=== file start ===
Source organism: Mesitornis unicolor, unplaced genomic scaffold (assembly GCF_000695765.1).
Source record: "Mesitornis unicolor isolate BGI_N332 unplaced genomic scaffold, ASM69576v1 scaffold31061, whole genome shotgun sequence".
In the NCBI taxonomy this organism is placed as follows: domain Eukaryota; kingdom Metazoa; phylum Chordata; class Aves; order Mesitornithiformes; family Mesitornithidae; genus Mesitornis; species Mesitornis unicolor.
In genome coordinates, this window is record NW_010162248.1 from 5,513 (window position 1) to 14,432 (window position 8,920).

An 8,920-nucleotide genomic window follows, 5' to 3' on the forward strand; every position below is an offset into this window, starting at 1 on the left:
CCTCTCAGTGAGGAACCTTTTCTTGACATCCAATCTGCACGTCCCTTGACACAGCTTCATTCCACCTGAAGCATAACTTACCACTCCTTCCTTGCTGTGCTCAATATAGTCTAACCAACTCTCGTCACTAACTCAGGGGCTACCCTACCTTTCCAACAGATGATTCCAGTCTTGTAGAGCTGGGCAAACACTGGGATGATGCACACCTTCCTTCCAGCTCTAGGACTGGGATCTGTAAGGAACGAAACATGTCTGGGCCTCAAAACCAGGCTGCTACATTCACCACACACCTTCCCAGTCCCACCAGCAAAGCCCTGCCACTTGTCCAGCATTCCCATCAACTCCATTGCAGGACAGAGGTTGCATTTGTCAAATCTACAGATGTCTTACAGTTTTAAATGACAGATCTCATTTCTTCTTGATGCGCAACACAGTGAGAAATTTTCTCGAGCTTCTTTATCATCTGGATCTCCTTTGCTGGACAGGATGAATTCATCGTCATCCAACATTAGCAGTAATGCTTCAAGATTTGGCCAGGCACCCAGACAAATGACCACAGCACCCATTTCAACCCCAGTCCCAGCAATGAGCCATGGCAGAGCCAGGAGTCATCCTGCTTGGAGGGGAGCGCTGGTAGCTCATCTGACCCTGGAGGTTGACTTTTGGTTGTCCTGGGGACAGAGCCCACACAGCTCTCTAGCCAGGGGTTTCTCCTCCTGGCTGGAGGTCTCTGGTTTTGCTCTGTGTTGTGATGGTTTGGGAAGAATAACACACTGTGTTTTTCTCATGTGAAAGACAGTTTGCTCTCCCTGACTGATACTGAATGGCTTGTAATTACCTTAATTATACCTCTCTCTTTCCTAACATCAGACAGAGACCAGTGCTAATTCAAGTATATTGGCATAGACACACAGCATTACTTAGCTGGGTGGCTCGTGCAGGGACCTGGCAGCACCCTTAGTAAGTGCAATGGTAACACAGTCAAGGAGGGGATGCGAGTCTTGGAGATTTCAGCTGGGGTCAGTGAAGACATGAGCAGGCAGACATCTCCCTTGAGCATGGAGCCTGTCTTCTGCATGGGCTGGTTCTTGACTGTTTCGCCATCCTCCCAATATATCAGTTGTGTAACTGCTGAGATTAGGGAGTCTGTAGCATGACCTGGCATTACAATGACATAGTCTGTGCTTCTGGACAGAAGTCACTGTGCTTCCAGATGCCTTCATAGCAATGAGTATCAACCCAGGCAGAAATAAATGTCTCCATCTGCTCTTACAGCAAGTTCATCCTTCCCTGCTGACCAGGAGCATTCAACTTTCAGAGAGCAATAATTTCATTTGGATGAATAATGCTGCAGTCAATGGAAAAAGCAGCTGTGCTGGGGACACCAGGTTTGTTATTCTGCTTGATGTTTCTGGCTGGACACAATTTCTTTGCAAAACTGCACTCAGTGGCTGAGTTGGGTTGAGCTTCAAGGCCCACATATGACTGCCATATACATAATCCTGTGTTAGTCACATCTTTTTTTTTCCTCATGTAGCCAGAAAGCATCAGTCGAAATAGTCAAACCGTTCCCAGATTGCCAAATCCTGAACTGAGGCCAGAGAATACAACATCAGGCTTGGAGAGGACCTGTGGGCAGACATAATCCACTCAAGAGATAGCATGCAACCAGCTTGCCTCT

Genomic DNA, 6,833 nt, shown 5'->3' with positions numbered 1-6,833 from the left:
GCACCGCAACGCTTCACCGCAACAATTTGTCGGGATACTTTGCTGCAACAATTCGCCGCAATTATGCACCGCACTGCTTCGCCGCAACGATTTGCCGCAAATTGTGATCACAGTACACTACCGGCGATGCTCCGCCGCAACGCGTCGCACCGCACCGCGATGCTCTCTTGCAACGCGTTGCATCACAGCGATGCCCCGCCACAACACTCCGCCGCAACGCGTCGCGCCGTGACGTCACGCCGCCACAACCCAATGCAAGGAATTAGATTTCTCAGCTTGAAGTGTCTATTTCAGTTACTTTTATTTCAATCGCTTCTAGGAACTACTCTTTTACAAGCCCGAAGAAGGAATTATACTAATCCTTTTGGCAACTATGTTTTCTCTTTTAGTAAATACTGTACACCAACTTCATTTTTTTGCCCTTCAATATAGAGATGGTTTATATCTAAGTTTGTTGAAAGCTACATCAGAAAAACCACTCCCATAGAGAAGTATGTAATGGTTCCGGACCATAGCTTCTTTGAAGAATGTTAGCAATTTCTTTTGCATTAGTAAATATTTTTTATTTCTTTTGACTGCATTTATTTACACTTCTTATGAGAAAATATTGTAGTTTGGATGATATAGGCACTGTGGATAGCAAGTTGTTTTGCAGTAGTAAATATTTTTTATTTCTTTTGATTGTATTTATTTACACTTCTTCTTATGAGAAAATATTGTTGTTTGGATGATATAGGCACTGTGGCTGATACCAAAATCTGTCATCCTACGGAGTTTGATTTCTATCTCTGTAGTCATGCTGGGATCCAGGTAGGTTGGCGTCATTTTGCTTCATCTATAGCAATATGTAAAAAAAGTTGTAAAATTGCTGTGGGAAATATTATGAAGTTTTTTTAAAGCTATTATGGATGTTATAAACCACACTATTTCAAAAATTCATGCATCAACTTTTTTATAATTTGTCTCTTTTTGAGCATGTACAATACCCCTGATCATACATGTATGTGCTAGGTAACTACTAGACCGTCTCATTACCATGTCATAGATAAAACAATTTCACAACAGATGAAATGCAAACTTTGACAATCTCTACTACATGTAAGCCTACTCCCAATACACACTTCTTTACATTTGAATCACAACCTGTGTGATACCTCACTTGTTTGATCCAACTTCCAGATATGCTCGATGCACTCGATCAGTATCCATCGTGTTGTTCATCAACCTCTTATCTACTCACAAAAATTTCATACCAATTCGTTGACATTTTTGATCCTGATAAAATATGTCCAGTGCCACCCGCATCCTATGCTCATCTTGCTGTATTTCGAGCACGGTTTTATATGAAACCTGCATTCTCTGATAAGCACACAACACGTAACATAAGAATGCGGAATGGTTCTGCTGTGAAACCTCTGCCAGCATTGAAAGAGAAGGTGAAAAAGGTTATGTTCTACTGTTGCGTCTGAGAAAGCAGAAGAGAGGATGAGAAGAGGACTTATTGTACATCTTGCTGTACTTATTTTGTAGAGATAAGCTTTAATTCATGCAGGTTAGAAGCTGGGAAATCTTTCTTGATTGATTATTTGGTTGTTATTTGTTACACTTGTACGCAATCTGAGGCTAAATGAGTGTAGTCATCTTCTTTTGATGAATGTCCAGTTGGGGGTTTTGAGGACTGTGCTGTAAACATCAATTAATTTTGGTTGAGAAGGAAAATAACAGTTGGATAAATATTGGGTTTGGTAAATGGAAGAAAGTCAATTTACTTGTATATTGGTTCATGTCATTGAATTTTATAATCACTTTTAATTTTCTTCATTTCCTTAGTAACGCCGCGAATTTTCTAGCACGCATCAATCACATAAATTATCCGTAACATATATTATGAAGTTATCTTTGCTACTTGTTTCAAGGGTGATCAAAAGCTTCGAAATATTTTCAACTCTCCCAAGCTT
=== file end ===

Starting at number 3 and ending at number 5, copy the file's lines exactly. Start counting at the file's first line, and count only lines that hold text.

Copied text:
In the NCBI taxonomy this organism is placed as follows: domain Eukaryota; kingdom Metazoa; phylum Chordata; class Aves; order Mesitornithiformes; family Mesitornithidae; genus Mesitornis; species Mesitornis unicolor.
In genome coordinates, this window is record NW_010162248.1 from 5,513 (window position 1) to 14,432 (window position 8,920).

An 8,920-nucleotide genomic window follows, 5' to 3' on the forward strand; every position below is an offset into this window, starting at 1 on the left: